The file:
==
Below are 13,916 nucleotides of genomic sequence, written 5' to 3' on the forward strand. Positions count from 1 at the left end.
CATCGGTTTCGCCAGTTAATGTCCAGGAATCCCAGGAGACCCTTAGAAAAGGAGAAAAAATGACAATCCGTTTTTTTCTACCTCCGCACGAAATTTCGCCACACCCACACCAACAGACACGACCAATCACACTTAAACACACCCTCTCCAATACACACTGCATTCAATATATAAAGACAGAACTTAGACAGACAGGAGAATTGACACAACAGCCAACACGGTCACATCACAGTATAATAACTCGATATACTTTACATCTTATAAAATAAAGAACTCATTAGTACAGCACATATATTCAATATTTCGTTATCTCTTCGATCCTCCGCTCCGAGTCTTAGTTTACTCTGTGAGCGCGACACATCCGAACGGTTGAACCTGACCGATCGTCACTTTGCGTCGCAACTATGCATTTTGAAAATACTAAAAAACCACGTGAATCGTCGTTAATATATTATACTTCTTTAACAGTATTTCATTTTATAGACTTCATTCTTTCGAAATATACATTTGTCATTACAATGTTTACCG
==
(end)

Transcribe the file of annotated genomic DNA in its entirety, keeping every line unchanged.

Below are 13,916 nucleotides of genomic sequence, written 5' to 3' on the forward strand. Positions count from 1 at the left end.
CATCGGTTTCGCCAGTTAATGTCCAGGAATCCCAGGAGACCCTTAGAAAAGGAGAAAAAATGACAATCCGTTTTTTTCTACCTCCGCACGAAATTTCGCCACACCCACACCAACAGACACGACCAATCACACTTAAACACACCCTCTCCAATACACACTGCATTCAATATATAAAGACAGAACTTAGACAGACAGGAGAATTGACACAACAGCCAACACGGTCACATCACAGTATAATAACTCGATATACTTTACATCTTATAAAATAAAGAACTCATTAGTACAGCACATATATTCAATATTTCGTTATCTCTTCGATCCTCCGCTCCGAGTCTTAGTTTACTCTGTGAGCGCGACACATCCGAACGGTTGAACCTGACCGATCGTCACTTTGCGTCGCAACTATGCATTTTGAAAATACTAAAAAACCACGTGAATCGTCGTTAATATATTATACTTCTTTAACAGTATTTCATTTTATAGACTTCATTCTTTCGAAATATACATTTGTCATTACAATGTTTACCG